The American Pit Bull:
By: Diane Jessup
The American pit bull is an old breed, with a storied history, but it is only in the past three decades that the breed has become directly associated with “attack dog” training and worse—with attacks which result in human fatalities.
Media reports concerning “guard dogs” prior to the mid eighties had few if any reference to the American pit bull. During the “guard dog fad” of the 1970’s pit bulls were conspicuously absent from the breeds chosen or listed as good candidates for protection dogs. The breed was known as a family watchdog; advertisements in game dog magazines going back more than a century mentioned the prowess of the breed as a “watch dog” at the same time proclaiming them the “best pal a kid can have”. Louis Colby described to me his childhood spent playing with nearly a dozen sisters and brothers in a yard crowded with some of the gamest and most respected fighting pit dogs of that era. None of the children were ever bitten. (Which also goes to prove that tethering itself does not make a dog mean, a myth often quoted as fact.)
For centuries the American pit bull remained what he was genetically selected to be: an easy going, people loving animal with his strong prey drive directed toward other animals. Just one of many breeds of dog bred by man to consider other animals as prey—but gentle with humans. (Almost houng and terrier breeds were bred with the intent of finding and brutally killing, if possible, their prey).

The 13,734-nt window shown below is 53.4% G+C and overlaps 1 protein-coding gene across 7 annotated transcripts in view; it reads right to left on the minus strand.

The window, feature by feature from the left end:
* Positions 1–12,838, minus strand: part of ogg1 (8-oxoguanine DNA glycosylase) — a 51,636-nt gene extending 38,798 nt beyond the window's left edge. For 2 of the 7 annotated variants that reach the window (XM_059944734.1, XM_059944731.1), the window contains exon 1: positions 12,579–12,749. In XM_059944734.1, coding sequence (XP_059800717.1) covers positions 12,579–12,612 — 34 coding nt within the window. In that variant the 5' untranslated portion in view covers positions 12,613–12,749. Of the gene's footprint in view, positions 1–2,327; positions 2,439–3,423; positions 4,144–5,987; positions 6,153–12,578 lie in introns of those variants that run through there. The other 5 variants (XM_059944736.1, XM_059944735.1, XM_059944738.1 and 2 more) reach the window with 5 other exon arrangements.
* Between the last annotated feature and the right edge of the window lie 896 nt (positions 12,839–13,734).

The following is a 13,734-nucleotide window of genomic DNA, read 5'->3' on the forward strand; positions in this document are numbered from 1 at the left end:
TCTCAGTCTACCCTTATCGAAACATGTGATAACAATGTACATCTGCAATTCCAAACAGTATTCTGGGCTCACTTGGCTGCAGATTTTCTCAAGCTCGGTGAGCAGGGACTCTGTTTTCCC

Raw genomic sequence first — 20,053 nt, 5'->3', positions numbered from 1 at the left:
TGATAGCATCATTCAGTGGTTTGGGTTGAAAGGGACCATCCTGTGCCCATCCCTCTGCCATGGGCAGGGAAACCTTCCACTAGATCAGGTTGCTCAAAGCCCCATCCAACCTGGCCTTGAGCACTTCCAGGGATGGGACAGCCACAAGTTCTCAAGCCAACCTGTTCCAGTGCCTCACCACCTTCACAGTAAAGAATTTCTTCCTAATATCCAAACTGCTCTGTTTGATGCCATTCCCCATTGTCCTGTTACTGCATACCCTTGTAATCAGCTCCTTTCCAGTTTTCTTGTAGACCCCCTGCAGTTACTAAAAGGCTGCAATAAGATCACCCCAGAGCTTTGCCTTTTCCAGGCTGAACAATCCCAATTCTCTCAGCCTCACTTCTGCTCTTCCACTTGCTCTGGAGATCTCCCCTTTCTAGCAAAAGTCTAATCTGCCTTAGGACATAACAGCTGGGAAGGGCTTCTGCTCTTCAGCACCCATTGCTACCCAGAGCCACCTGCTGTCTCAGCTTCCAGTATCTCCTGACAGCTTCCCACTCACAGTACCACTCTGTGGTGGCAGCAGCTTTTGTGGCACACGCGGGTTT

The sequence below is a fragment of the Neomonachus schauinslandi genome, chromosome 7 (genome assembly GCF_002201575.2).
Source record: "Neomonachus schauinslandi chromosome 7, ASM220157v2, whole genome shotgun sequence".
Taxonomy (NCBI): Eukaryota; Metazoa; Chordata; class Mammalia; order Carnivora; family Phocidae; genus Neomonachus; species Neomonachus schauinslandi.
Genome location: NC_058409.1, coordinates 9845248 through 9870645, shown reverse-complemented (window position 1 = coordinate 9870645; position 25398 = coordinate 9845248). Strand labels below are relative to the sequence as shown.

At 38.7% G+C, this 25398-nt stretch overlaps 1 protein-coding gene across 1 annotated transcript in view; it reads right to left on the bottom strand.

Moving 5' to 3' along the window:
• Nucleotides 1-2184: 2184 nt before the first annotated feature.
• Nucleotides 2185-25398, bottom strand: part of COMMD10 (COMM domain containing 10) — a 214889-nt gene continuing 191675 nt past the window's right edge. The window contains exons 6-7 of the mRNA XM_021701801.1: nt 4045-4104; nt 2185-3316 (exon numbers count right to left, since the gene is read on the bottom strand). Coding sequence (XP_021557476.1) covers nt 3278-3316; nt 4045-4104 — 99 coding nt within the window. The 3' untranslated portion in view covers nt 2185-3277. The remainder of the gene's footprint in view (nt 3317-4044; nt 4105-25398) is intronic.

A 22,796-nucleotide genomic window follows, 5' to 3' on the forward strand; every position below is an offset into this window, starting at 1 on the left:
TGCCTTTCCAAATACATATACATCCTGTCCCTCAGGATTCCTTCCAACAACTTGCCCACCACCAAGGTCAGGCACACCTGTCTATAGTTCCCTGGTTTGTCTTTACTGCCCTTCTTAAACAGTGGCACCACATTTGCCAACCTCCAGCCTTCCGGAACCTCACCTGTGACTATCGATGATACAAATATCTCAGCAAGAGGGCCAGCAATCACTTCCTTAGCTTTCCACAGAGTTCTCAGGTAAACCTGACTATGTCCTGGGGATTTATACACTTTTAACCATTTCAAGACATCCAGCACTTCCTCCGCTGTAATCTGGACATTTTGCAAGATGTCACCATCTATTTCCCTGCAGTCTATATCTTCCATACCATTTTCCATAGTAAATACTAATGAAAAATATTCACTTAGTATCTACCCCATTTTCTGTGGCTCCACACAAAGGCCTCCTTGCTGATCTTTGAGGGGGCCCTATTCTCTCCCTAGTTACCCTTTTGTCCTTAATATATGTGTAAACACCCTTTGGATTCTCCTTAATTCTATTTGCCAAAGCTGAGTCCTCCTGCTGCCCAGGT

So today why does the media report attacks on human beings by dogs identified (rightly or wrongly) as American pit bulls never as "a terrible accident” but rather as if it was the most natural thing in the world? When and how did the name “pit bull” come to represent the public’s image of a “vicious dog”?
How It Started
It is also a documented fact that the American pit bull was not a “human aggressive breed” prior to 1980. In Karen Delise’s book Pit Bull Placebo she lists reported dog attacks during the period of 1960 through 1975. Only one fatal pit bull attack was reported nationwide, during those 15 years; in 1965 a chained dog in Utah killed a four year old child. For comparison, the other breeds involved in fatal attacks that same year included a mongrel, a Siberian husky, a Labrador retriever, a chow, a "show” type bulldog and a German shepherd.
Like any breed, the history of the American pit bull has been marred now and then by the occasional mentally unsound dog. But for two modern developments and their impact on the American pit bull, our dogs may have been spared the holocaust of negative popularity and an undeserved association with man biting.